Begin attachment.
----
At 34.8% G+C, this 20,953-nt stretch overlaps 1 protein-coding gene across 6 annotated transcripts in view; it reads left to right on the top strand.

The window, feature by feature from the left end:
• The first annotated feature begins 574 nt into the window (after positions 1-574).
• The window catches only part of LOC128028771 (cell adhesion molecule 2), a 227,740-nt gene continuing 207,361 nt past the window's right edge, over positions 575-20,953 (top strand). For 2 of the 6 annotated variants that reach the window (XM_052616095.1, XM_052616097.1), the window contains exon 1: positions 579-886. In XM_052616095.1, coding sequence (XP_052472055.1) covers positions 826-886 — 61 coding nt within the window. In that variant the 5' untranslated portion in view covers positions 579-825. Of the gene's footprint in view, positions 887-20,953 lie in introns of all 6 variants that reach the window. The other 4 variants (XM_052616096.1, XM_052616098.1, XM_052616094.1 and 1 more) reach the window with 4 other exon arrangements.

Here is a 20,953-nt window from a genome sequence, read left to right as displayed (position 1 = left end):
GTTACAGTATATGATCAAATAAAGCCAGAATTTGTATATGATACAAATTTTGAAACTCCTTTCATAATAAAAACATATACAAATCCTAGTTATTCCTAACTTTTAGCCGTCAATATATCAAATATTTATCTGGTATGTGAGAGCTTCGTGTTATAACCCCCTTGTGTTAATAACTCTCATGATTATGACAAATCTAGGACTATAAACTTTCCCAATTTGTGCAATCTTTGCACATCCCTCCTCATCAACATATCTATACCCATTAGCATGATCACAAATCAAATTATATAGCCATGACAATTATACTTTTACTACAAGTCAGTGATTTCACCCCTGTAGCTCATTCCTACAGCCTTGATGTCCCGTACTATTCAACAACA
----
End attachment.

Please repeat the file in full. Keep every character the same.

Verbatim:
At 34.8% G+C, this 20,953-nt stretch overlaps 1 protein-coding gene across 6 annotated transcripts in view; it reads left to right on the top strand.

The window, feature by feature from the left end:
• The first annotated feature begins 574 nt into the window (after positions 1-574).
• The window catches only part of LOC128028771 (cell adhesion molecule 2), a 227,740-nt gene continuing 207,361 nt past the window's right edge, over positions 575-20,953 (top strand). For 2 of the 6 annotated variants that reach the window (XM_052616095.1, XM_052616097.1), the window contains exon 1: positions 579-886. In XM_052616095.1, coding sequence (XP_052472055.1) covers positions 826-886 — 61 coding nt within the window. In that variant the 5' untranslated portion in view covers positions 579-825. Of the gene's footprint in view, positions 887-20,953 lie in introns of all 6 variants that reach the window. The other 4 variants (XM_052616096.1, XM_052616098.1, XM_052616094.1 and 1 more) reach the window with 4 other exon arrangements.

Here is a 20,953-nt window from a genome sequence, read left to right as displayed (position 1 = left end):
GTTACAGTATATGATCAAATAAAGCCAGAATTTGTATATGATACAAATTTTGAAACTCCTTTCATAATAAAAACATATACAAATCCTAGTTATTCCTAACTTTTAGCCGTCAATATATCAAATATTTATCTGGTATGTGAGAGCTTCGTGTTATAACCCCCTTGTGTTAATAACTCTCATGATTATGACAAATCTAGGACTATAAACTTTCCCAATTTGTGCAATCTTTGCACATCCCTCCTCATCAACATATCTATACCCATTAGCATGATCACAAATCAAATTATATAGCCATGACAATTATACTTTTACTACAAGTCAGTGATTTCACCCCTGTAGCTCATTCCTACAGCCTTGATGTCCCGTACTATTCAACAACA